It’s hard to keep your thoughts to yourself. It’s harder still to keep your mouth closed. Drive by statements, just like drive by shootings, usually do a lot of damage. We often do not know the history or the background of the discussions.
- If someone is misusing the Bible, I will try to kindly invite myself into that discussion to lead them to understand God’s word. If the door is closed and they don’t let me in that discussion, I don’t force it. When someone is saying something about the congregation I attend, my ears perk up and I might say, “Hey, I go there.” If they invite me into that discussion, I go kindly and gently. If not, don’t grab the dog’s ears.
In a lot of “strife” filled discussions, there is more talking than listening. The more one can dominate and the louder one can be, seems to the way some handle strife. Volume doesn’t mean one is right. No one is killed by thunder. Listening is a key component of discussions. This is sadly missing too many times.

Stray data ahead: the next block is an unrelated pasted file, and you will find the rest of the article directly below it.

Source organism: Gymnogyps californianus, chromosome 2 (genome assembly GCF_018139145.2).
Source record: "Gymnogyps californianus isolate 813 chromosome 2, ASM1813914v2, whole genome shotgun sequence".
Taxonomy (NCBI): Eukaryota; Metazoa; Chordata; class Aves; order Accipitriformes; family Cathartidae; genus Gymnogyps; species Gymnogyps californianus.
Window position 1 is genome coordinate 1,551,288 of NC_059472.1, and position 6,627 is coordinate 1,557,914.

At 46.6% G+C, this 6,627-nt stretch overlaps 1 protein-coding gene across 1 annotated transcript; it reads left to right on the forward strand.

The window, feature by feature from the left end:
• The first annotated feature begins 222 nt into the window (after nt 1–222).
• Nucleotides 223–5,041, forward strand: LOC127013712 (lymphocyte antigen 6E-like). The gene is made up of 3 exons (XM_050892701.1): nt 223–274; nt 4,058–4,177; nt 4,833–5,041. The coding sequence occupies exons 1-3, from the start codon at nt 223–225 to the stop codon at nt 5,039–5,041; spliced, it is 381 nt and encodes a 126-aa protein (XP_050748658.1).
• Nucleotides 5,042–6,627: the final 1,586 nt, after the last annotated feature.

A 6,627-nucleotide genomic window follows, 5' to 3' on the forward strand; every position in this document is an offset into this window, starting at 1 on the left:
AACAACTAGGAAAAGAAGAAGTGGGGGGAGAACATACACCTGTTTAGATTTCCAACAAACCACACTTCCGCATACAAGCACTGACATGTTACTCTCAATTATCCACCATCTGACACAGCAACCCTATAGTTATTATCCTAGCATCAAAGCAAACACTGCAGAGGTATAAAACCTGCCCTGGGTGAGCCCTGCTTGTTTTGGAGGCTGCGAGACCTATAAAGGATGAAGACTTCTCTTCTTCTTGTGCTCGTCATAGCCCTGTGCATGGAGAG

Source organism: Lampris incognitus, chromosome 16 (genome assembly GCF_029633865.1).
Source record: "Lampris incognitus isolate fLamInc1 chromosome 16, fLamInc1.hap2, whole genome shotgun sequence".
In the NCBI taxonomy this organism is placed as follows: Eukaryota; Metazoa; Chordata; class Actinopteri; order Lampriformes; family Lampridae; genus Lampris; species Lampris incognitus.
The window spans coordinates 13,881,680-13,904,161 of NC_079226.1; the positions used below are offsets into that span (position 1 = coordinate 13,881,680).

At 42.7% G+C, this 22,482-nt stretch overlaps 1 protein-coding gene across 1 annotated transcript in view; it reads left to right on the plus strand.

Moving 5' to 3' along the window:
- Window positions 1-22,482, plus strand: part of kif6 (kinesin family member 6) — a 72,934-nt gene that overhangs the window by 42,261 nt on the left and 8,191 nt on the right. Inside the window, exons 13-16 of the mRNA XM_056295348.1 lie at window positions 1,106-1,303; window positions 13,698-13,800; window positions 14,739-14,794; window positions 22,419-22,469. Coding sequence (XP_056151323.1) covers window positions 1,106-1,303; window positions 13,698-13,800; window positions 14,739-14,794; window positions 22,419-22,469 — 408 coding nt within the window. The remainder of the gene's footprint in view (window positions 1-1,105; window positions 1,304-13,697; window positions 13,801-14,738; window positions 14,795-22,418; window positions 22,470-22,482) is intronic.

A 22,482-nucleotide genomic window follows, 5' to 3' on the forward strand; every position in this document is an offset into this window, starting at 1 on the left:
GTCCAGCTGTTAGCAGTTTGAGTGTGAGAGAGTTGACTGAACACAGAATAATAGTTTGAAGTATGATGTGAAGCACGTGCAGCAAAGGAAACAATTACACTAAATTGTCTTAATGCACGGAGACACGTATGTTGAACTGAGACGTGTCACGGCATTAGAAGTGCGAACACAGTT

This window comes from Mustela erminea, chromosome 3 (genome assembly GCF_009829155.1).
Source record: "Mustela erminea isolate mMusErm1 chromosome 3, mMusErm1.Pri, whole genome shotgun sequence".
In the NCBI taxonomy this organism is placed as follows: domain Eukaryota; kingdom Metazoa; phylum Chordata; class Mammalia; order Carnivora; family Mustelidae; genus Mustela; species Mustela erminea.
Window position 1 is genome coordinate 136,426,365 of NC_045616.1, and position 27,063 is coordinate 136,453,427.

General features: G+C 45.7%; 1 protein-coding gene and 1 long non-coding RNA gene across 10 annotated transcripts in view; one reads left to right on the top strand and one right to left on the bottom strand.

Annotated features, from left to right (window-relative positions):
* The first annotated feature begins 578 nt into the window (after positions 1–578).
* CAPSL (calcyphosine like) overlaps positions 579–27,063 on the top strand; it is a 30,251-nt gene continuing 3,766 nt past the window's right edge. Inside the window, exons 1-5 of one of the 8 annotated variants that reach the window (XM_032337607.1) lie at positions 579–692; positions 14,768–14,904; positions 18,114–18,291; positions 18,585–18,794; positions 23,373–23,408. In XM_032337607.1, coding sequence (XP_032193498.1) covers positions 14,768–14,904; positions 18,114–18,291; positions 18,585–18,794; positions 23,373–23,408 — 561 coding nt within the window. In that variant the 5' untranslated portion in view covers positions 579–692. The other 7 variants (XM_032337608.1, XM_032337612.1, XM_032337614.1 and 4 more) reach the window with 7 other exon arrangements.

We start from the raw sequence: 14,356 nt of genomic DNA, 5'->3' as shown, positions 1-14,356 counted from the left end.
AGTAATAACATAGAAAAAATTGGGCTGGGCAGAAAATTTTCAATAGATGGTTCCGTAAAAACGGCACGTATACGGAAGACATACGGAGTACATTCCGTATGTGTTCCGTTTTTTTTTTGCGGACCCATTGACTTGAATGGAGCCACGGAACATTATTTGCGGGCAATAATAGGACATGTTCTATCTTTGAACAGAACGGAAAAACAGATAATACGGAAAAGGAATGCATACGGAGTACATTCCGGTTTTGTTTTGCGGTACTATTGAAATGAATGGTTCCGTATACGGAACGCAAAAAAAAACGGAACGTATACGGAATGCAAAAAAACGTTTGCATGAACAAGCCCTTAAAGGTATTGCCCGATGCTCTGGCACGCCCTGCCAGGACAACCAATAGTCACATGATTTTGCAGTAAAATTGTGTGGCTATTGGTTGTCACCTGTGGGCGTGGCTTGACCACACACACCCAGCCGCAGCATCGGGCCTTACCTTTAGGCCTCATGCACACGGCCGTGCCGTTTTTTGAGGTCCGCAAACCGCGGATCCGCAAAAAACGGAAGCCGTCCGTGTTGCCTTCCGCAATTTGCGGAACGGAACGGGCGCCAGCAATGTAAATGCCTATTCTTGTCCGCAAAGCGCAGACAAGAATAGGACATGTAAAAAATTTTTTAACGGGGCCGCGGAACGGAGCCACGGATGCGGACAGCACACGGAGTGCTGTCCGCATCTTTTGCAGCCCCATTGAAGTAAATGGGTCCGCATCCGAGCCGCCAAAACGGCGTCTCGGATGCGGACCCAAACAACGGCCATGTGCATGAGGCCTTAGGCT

The modern concept of this passage isn’t one walking by, but one reading stuff on Facebook or Twitter. You don’t belong in all of those discussions. Many turn ugly and south very quickly. It’s easy to take potshots on those social media outlets without getting a common understanding of words, ideas and concepts. Pulling dog ears leads to a dog fight with you’re in the middle. Once your words are out there, it’s hard to take them back. It’s easy to be misunderstood, misquoted and things taken out of context. Arguing on social media is like arguing with a mob. Too many people. Too many talking. No one listening. Take it one on one, privately, if you must.
When all the smoke of the battle clears, you may feel good that you told them how you feel about things. But in all of this, did your light shine and did you glorify God? Strife can bring out the worst in us. Some have a hard time keeping their cool. Be careful. Those dog ears look tempting, but what’s it like to the dog? Put yourself in the other person’s shoes. Remember that golden rule stuff? It applies here as well.
Paul said, “If possible, so far as it depends on you, be at peace with all men” (Rom 12:18). Are you doing your part to keep this word? Some battles are simply not ours.